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Conviction reinstated over 2017 murder in Hachita


The New Mexico Supreme Court on Monday reinstated a second-degree murder conviction for a man convicted of strangling a Florida woman to death by a roadside in Hachita in 2017.

Isaias Lobato-Rodriguez, 60, was charged with first-degree murder in the death of Connie Lopez, but a Grant County jury convicted him of second-degree murder instead in 2020. He was sentenced by District Judge Jarod Hofacket to the maximum prison sentence of 15 years, with credit for more than three and a half years Lobato-Rodriguez had been incarcerated before trial.

The defendant appealed his conviction and in 2022, the New Mexico Court of Appeals found that a comment by prosecutor Matthew Bradburn, at the opening of the trial, that the defendant had asserted his right to remain silent after being arrested. The appeals court found that the comment may have, in the words of the appeal motion, “tainted the jury’s view of the evidence from the very outset of trial in a way that could not be undone.” Lobato-Rodriguez’s defense attorney, George Harrison, moved for a mistrial at the time but was denied. The appeals court vacated the conviction and ordered a new trial.

The Supreme Court, however, found in a unanimous decision that, while the prosecutor’s comment was in error, it did not call for a reversal of Lobato-Rodriguez’s conviction.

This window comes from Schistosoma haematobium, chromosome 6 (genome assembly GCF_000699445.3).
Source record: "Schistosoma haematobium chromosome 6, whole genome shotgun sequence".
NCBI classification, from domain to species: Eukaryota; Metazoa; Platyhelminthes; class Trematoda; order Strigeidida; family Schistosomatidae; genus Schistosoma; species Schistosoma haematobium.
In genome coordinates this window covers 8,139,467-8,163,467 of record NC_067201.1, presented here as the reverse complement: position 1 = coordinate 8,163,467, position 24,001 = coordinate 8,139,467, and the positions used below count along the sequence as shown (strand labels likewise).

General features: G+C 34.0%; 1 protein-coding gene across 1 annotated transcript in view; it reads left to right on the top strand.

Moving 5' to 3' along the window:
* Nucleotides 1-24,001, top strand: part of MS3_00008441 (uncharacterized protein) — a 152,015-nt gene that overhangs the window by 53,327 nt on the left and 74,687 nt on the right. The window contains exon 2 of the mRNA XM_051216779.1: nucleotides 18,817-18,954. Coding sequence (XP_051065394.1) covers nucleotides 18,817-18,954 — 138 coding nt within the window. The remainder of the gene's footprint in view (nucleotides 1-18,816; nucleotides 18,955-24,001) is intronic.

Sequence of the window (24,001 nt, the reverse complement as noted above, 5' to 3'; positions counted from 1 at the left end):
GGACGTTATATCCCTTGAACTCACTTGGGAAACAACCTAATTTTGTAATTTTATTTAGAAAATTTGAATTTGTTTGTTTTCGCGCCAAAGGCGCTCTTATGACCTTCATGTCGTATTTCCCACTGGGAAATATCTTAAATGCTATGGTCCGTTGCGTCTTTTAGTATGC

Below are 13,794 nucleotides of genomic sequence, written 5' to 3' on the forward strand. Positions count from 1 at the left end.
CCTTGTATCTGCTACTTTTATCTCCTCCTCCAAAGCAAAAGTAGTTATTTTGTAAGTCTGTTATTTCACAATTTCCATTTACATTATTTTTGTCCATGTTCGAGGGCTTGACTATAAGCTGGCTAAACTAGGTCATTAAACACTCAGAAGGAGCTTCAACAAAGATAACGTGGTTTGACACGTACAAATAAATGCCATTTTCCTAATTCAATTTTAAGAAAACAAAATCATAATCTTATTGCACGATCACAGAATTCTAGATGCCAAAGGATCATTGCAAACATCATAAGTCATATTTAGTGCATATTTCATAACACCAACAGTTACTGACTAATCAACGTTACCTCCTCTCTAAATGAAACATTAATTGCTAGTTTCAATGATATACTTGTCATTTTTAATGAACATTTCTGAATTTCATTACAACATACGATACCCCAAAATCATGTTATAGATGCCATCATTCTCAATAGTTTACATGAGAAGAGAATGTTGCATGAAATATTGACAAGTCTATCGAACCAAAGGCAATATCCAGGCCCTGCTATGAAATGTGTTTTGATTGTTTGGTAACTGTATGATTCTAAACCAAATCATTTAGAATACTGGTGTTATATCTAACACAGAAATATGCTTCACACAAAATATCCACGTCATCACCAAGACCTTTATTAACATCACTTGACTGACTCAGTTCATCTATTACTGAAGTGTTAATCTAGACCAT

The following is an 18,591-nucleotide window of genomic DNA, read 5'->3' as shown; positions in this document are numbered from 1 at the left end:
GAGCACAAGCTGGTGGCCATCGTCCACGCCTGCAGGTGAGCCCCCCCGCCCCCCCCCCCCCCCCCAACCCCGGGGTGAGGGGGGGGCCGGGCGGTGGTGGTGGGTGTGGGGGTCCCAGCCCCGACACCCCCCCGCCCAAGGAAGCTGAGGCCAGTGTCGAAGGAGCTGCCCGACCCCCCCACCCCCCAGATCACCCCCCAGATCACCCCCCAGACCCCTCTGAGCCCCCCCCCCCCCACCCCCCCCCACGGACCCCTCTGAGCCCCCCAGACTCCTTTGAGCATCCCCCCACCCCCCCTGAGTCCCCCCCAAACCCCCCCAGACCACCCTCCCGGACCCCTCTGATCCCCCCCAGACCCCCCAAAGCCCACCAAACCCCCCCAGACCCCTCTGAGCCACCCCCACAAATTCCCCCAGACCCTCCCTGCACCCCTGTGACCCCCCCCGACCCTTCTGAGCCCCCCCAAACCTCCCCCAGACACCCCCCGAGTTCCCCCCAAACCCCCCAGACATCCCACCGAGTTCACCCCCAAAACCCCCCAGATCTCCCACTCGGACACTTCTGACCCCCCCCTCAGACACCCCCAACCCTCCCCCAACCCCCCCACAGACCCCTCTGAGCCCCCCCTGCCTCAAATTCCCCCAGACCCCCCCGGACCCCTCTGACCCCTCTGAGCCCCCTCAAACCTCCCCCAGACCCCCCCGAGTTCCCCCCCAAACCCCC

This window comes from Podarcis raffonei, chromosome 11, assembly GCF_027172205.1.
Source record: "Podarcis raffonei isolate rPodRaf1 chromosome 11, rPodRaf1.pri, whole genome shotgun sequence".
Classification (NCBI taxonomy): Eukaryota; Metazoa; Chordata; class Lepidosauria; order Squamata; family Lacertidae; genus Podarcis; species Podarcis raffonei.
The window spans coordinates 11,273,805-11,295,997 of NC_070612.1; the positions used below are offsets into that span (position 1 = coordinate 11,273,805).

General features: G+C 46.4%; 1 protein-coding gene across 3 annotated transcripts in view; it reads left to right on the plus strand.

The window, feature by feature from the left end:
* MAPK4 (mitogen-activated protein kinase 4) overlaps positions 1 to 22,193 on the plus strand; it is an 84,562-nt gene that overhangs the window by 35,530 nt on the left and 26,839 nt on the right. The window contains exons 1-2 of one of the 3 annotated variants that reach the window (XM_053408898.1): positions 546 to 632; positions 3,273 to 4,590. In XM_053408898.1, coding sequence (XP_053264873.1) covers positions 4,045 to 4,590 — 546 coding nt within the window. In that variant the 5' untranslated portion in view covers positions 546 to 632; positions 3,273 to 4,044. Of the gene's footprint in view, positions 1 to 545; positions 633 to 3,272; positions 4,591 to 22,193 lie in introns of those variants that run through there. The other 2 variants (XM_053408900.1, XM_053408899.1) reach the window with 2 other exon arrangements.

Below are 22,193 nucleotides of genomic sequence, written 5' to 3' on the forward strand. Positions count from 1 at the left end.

In an opinion authored by Justice Briana Zamora, the panel ruled: “While we agree that the prosecutor’s comment violated Defendant’s constitutional rights, we conclude that the error was harmless in the context of the trial as a whole.”

Lobato-Rodriguez was a Mexican national and agricultural worker in Florida who was traveling with Lopez, a paralegal from Lake Placid, Fla., across the southern U.S. headed to lived with a relative in the Mexican state of Sonora. She was found by Border Patrol agents at the side of Highway 9 east of Hachita, inside the minivan in which they had been traveling, in the driver’s seat with a belt wrapped around her neck. Lobato-Rodriguez reportedly approached the agents and admitted to strangling Lopez, who was 57 years old, claiming she was planning to kill him and his daughter. At issue in the case was whether he had been provoked to a degree that he would be guilty of voluntary manslaughter rather than second-degree murder. The appeal argued that the comment by Bradburn had prejudiced the jury, but the Supreme Court rejected that argument, concluding that Lobato-Rodriguz’s defense “could not establish sufficient provocation as a matter of law,” regardless of the comment.

The panel also noted that the defendant had spoken to police before invoking his Fifth Amendment right to remain silent, and that the initial statements he made “were consistent with his trial testimony.”

The decision returns the case to the Court of Appeals, as Lobato-Rodriguez had also appealed his conviction on other grounds.

Isaias Lobato-Rodriguez, convicted, murder